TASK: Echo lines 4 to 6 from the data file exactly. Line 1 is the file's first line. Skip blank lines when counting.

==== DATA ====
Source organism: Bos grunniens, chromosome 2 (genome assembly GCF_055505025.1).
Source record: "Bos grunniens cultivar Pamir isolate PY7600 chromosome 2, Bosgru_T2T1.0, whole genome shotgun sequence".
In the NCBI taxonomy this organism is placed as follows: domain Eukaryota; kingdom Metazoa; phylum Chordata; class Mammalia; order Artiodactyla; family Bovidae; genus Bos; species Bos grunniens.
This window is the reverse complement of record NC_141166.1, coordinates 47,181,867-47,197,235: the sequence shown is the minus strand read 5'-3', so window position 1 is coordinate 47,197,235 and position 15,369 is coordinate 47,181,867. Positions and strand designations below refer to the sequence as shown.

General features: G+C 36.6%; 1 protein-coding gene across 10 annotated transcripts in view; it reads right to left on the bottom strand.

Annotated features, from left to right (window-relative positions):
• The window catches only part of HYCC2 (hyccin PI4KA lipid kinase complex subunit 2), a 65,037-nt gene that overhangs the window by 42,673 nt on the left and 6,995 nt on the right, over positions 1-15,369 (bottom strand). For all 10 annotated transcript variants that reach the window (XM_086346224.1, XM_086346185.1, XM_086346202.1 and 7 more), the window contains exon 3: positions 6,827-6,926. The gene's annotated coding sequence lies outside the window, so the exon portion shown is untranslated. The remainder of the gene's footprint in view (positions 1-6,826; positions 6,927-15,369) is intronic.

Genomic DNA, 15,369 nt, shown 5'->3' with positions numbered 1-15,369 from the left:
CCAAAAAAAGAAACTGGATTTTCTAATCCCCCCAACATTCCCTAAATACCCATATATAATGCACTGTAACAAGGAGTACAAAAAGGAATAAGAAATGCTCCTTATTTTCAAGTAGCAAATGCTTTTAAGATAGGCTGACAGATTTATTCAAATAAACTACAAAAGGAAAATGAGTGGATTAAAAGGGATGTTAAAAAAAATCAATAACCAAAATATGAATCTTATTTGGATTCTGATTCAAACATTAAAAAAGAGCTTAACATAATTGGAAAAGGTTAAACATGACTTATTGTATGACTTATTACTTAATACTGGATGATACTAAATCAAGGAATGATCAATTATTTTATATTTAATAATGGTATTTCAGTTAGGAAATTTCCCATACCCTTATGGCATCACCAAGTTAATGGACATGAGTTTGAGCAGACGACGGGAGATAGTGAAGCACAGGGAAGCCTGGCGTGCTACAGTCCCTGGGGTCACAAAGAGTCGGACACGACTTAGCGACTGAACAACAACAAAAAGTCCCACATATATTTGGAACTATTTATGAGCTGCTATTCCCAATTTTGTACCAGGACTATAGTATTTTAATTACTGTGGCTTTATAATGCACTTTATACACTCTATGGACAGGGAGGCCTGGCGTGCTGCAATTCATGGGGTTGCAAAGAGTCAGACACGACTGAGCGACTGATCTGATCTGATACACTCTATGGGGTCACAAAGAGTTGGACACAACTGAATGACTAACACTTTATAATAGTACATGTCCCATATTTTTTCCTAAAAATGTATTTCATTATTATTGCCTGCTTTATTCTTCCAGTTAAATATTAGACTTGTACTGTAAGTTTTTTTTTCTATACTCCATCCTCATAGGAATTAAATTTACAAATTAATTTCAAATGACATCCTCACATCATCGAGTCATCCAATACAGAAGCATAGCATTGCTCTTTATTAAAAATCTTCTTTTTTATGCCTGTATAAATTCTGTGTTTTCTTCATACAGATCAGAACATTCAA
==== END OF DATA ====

This window is the reverse complement of record NC_141166.1, coordinates 47,181,867-47,197,235: the sequence shown is the minus strand read 5'-3', so window position 1 is coordinate 47,197,235 and position 15,369 is coordinate 47,181,867. Positions and strand designations below refer to the sequence as shown.

General features: G+C 36.6%; 1 protein-coding gene across 10 annotated transcripts in view; it reads right to left on the bottom strand.

Annotated features, from left to right (window-relative positions):